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Disclaimer

The tests applied here are far away from being 100% accurate, it's only purpose is give you an idea of how your blast+ will behave; but different hardware setup, length of sequences or blast+ parameters could dramatically change the outcomes.

How to correctly speed up blast using num_threads

Have you ever wondered how much time you could save by using a 24 cores server to do a blast that is taking forever hours on your personal computer? Well I had; and others probably had too.

One thing that everyone who thought about this, probably have noticed, is that the current blast+ from ncbi doesn't use threads during all the process, indeed, if you run a blast -num_threds {put here your max cores}, you will see that most of the time, the processing bar of only one core will be full filled and the others will stay idle, waiting for something to do.

So as a experiment, I tested the same blast using different values for num_threads.

Some considerations

  • My machine setup was 4 VPS from digitalocean.com , the specs are 8 cores with 16GB and a SSD disk;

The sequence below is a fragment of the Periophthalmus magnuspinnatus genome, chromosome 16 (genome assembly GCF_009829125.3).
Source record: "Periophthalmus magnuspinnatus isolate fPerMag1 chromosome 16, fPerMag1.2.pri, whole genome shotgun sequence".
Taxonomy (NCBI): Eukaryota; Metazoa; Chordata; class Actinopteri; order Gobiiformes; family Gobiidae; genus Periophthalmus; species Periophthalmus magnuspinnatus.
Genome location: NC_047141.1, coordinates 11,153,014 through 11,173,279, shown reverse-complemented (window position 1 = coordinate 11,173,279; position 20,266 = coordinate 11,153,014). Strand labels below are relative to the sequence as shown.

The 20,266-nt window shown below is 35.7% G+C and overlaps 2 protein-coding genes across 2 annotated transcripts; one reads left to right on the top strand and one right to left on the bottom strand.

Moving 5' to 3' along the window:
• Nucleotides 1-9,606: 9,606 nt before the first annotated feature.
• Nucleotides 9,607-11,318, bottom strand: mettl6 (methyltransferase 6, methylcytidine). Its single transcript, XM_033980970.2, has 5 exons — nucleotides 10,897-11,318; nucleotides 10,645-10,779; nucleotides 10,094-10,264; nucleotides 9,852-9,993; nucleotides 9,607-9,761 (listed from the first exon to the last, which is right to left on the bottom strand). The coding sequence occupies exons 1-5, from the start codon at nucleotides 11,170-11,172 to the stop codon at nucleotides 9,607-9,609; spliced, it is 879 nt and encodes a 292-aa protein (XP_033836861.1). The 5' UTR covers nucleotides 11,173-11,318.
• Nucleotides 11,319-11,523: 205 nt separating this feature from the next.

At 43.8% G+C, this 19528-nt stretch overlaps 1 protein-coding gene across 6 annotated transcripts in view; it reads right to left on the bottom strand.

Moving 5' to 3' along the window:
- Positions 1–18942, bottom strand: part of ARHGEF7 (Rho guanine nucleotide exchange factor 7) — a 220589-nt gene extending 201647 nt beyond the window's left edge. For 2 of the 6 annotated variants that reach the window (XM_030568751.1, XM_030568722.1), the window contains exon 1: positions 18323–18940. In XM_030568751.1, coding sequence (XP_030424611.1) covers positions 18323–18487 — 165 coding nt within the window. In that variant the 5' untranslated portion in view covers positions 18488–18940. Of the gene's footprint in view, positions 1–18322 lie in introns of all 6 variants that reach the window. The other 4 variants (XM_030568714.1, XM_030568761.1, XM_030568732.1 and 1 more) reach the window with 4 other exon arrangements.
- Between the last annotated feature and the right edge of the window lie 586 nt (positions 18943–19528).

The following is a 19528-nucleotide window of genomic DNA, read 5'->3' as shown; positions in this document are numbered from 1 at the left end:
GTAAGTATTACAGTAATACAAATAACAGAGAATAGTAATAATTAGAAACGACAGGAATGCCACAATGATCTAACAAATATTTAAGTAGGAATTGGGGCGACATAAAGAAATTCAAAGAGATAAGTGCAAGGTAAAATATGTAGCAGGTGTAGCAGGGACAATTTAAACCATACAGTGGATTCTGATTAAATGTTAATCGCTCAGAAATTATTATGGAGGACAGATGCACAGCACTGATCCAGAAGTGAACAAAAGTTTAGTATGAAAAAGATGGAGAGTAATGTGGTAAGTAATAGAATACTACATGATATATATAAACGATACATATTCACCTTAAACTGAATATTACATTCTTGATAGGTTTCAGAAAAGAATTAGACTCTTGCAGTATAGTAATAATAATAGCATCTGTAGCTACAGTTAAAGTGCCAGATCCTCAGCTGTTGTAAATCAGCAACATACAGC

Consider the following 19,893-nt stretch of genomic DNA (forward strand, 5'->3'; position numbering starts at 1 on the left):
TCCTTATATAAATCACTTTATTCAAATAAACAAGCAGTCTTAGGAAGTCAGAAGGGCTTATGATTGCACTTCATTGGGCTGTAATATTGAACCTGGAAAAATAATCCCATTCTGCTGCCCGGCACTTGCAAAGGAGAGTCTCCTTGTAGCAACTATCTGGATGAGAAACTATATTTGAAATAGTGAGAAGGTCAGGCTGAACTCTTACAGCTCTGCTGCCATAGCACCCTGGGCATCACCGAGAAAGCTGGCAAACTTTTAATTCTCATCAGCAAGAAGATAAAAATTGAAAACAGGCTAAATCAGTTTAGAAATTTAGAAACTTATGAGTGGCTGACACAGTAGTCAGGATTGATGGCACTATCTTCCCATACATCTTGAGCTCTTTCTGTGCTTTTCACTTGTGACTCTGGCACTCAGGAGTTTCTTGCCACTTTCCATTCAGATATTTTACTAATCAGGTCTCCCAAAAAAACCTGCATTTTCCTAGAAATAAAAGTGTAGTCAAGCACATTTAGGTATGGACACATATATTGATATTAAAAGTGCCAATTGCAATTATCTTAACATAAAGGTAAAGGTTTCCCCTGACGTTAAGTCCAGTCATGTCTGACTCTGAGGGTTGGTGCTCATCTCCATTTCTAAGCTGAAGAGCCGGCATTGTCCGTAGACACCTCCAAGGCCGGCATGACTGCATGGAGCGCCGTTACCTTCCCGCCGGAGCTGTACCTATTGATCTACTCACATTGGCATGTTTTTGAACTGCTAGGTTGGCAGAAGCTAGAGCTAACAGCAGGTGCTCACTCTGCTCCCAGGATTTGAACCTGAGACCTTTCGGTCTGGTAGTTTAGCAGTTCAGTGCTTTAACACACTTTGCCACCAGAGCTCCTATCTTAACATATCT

• I blasted with 1,2,4 and 8 threads;
  • My query dataset was 6.7k sequences of mouse protein from ncbi refseq;
  • The target database was built from full zebrafish ncbi refseq protein records. (around 43k sequences);
  • After the first test I repeated all of them and got similar results;
  • The length of most sequences in both mouse and zebrafish fasta are between 300 and 900 amino acids;

The test command used in all four tests was:

time blastp -query 6.7k_mouse.protein.faa -db zebrafish.protein.faa -num_threads X > output.log

Result

The raw and weird(what's up with those 3's?) result:

1 thread  -> 193m10.105s
2 threads -> 143m54.688s -26%
4 threads -> 113m19.242s -41%
8 threads -> 103m25.137s -47%

Alt text

From these values we can see that up to 4 threads we still get a good speed boost on blast+, but beyond 4 threads we would benefit little to almost nothing in terms of time reduction.

Conclusion

Sounds pretty reasonable to me that doing multiple blasts at time is a better approach than let all cores to just one process. e.g. If you have a 8 core machine and 4 blasts to do, it should be a lot faster do all the four in parallel(assigning two threads to each) than do one at time using all 8 cores for each process.

The time in the parallel scenario would be around 143 minutes plus some extra time due the fact of four process write to disk at the same time, but unless you are reading this article from the end of the 90's, it's still way faster than 412 minutes of four blasts done in series.


by Ricardo Pascal on Feb. 10, 2014


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